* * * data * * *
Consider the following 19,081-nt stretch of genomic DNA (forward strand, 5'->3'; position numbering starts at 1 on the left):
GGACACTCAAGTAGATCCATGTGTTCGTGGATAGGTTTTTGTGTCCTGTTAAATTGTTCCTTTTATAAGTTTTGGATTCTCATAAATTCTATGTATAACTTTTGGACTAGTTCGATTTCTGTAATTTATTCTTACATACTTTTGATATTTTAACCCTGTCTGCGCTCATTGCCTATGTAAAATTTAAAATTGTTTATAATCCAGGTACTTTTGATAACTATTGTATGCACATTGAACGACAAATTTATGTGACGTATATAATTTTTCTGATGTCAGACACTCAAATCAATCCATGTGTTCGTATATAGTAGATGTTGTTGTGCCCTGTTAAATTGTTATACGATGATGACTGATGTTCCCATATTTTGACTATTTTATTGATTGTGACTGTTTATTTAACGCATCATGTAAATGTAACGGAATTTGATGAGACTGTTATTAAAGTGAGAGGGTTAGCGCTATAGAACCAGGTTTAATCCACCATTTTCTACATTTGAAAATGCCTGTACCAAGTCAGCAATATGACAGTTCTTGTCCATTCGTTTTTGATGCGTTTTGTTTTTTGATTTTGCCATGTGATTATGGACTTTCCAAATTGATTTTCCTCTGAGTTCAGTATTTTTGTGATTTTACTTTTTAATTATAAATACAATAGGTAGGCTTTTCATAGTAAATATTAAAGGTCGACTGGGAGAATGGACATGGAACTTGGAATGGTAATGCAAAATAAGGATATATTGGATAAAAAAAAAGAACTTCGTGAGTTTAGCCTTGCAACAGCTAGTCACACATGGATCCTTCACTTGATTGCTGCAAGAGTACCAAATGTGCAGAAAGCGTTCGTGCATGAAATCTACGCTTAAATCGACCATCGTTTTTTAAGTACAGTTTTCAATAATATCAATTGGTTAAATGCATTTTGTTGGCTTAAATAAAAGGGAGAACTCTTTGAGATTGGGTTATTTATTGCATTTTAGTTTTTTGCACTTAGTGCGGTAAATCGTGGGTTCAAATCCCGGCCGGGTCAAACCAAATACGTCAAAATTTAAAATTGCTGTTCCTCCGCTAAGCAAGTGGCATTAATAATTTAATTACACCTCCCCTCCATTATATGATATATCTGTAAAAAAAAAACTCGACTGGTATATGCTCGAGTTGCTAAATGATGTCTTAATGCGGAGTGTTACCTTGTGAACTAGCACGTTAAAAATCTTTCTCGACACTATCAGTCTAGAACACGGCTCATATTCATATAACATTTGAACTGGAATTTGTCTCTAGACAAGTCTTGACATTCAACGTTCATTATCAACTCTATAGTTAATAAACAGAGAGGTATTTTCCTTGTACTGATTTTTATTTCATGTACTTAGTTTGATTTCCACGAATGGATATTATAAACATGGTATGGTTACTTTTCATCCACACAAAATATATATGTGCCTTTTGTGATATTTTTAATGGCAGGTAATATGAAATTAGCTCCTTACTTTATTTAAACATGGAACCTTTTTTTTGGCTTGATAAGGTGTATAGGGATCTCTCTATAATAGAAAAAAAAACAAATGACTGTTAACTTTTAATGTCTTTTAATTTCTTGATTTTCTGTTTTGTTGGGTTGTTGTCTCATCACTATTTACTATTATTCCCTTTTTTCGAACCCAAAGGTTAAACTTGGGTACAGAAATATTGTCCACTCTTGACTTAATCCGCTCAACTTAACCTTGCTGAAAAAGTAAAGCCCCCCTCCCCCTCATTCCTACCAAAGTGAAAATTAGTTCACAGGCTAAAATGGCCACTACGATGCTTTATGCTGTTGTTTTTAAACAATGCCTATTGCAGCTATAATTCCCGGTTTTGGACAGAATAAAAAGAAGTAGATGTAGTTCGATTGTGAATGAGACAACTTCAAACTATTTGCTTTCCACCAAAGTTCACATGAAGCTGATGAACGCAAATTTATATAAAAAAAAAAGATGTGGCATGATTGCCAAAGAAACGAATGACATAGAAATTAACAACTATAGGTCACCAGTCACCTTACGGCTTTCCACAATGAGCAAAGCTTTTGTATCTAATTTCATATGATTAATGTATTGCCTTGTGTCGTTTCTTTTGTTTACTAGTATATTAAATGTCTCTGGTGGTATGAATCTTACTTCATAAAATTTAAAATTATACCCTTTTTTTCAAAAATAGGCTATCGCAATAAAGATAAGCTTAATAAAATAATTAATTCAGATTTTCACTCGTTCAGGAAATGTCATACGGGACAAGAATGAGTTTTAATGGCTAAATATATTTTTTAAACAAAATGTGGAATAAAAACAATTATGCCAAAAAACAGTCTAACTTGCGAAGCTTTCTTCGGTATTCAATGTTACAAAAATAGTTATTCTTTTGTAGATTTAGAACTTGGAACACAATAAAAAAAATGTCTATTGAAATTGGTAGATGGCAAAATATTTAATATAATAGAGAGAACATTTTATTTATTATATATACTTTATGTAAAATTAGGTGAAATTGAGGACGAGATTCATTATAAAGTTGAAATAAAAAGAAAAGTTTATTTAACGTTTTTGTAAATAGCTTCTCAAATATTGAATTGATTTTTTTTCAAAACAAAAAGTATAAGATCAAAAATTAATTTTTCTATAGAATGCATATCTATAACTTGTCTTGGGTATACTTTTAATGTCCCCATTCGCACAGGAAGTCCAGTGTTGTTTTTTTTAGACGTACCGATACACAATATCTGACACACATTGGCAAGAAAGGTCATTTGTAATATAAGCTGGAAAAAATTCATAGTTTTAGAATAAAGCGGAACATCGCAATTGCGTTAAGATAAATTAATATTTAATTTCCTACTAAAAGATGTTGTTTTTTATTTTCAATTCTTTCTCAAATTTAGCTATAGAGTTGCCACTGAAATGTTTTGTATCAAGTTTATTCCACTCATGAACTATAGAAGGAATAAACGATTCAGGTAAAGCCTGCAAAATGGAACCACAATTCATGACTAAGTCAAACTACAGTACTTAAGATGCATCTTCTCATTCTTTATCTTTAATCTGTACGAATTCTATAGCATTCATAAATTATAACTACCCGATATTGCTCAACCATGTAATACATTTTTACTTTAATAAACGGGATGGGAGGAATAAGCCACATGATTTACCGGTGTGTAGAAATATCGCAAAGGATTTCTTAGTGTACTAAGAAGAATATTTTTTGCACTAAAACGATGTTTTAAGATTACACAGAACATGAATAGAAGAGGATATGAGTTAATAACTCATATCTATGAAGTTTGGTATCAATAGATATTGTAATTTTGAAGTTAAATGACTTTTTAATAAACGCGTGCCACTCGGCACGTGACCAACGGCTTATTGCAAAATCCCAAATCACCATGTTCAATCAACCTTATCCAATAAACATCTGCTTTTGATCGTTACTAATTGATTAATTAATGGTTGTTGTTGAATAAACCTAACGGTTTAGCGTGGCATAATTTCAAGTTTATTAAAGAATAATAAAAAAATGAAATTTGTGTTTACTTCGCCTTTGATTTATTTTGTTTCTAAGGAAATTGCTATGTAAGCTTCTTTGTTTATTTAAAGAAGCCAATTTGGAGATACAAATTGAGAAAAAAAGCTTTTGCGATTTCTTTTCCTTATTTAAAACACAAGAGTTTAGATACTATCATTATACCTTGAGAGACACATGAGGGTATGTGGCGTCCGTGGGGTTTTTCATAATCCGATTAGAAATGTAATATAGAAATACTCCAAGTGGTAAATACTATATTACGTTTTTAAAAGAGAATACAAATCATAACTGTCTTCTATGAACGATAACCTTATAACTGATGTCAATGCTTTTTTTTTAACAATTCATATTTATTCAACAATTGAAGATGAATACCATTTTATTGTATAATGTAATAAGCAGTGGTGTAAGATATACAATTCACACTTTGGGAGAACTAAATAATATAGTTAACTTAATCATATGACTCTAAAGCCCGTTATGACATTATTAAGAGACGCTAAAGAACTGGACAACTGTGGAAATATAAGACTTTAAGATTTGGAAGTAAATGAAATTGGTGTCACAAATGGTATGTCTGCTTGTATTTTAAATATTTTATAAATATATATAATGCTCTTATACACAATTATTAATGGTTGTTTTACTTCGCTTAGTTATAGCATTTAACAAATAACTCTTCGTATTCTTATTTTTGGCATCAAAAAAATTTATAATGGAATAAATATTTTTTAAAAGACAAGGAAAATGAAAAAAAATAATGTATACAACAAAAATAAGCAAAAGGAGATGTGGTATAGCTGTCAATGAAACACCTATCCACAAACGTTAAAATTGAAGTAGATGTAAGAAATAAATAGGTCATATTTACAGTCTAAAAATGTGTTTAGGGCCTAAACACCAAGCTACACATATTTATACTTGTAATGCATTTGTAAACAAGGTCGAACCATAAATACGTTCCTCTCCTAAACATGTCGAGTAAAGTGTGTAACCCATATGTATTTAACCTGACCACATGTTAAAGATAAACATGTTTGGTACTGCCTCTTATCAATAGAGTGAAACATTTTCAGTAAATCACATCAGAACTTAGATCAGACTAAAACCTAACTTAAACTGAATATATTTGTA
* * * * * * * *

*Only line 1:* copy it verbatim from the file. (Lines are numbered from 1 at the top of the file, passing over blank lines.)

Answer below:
Consider the following 19,081-nt stretch of genomic DNA (forward strand, 5'->3'; position numbering starts at 1 on the left):